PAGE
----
by Tushar Patel MD MPH
(From Tufts University School of Medicine Public Health Rounds – Fall 2006)
Even now, I can still see her. Her face is disfigured, swollen in some parts and normal in others. My cousin’s body glows red from the fluorescent lights shining on her rash. There is a hole in her cheek. She cries, yet smiles in my presence and I smile in return. I remember little of the time I spent with Priti on her farm in India. Yet, her last days are imprinted in my memories. At the age of twelve, Priti died of an allergic reaction to penicillin. Her chicken pox and high fever should have been treated without penicillin.
To this day Priti reminds me that life is a precious gift. Twenty-three years later, recollections of Priti and a research opportunity offered by Dr. Christine Wanke,Professor of Medicine and Public Health and Family Medicine, brought me back to one of India’s hospitals, Y.R. Gaitonde Centre for AIDS Research and Education (YRG CARE). This small non-profit hospital treats ten thousand HIV patients. Providing patient care in their 16 bed hospital showed me the complexities faced by India’s destitute.
Reminiscent of Priti, patients at YRG made me acutely aware that India’s medical advances have yet to overcome the deficient health education, inadequate personnel training, politics, and cultural biases that undermine the health of its underprivileged. I recall Jayshree, a statuesque mother in her late twenties. She suffered from headache, vomiting, and neck stiffness. On observation, she seemed healthy and physically fit except for her tuberculosis (TB). The CT scan showed no abnormalities. The YRG doctors recommended a lumber puncture (LP). But, her husband felt that the LP was too costly and took her home against orders. One week later, Jayshree returned after a stroke had paralyzed the entire right side of her body. She died two days later. Cost likely rationalized her husband’s decision, similar to other patients’ husbands. But, I wonder what Jayshree would have decided had she been given the choice?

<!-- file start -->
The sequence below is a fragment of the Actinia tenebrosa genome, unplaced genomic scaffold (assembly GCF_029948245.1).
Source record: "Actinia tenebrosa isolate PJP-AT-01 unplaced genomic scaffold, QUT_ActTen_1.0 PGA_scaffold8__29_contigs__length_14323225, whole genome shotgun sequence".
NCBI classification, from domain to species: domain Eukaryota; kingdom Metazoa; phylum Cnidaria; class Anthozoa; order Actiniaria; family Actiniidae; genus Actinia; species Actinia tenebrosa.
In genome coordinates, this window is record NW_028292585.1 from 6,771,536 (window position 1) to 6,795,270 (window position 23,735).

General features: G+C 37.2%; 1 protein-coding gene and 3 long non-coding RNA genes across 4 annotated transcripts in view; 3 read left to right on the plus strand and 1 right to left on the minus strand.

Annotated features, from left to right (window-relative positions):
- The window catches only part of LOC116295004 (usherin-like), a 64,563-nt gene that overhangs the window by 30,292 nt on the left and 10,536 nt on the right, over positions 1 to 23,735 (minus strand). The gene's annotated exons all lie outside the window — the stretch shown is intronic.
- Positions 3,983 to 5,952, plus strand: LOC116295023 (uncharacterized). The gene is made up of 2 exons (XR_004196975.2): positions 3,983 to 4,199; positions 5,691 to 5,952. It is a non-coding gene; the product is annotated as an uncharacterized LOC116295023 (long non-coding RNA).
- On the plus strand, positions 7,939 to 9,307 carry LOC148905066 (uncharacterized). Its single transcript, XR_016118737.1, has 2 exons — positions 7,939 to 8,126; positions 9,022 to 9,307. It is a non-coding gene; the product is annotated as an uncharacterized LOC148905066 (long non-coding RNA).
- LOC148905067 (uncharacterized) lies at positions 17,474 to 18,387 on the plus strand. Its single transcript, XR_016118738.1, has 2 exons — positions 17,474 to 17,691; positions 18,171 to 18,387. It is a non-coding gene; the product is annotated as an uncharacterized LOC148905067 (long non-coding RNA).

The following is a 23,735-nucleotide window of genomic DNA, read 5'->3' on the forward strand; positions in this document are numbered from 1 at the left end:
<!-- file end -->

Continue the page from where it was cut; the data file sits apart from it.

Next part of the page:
I also remember Rajesh, a broad shouldered-six-foot two inch farm worker, brought to the hospital by his mother. His massive, almost healthy, frame heaved as he gasped for air. Rajesh’s family like many others had spent most of their rupees on “miracle medicine,” an herbal remedy believed to cure HIV. Left with little resources they came to YRG. Without antiretroviral and preventative medications TB, Pneumocystis carinii pneumonia, and oral candidiases had infected Rajesh. After a few days, he became unconscious with his chest pumping rapidly. The fluid surrounding his lungs and heart indicated that he required immediate cardiac care. When I asked why he was not moved to an ICU facility equipped with a surgeon, a physician responded, “He has AIDS, they won’t admit him and surgeons will not risk infection.” Rajesh’s mother was told that “little could be done.”
The stigma of HIV impaired the healthcare offered to patients. In some instances, nurses had patients’ wives clean up bodily fluids. Referred physicians would be reluctant to walk into the wards because they feared HIV infection. As in the case of Rajesh, surgeons were unwilling to perform their duties unless paid double or triple the fees, and their collusion only worsened the patients’ burden.
At summer’s end, I stood on Priti’s farm to reflect upon my experiences.The world I envisioned
would empower Jayshree and Rajesh to battle their illnesses instead of leaving them disarmed. The memories of these patients and Priti have taught me that while we await improved infrastructure, treatments, health systems, medical education, patient education, economies, and sound political leadership the millions unable to control their environment will continue to suffer. To me, this is unacceptable.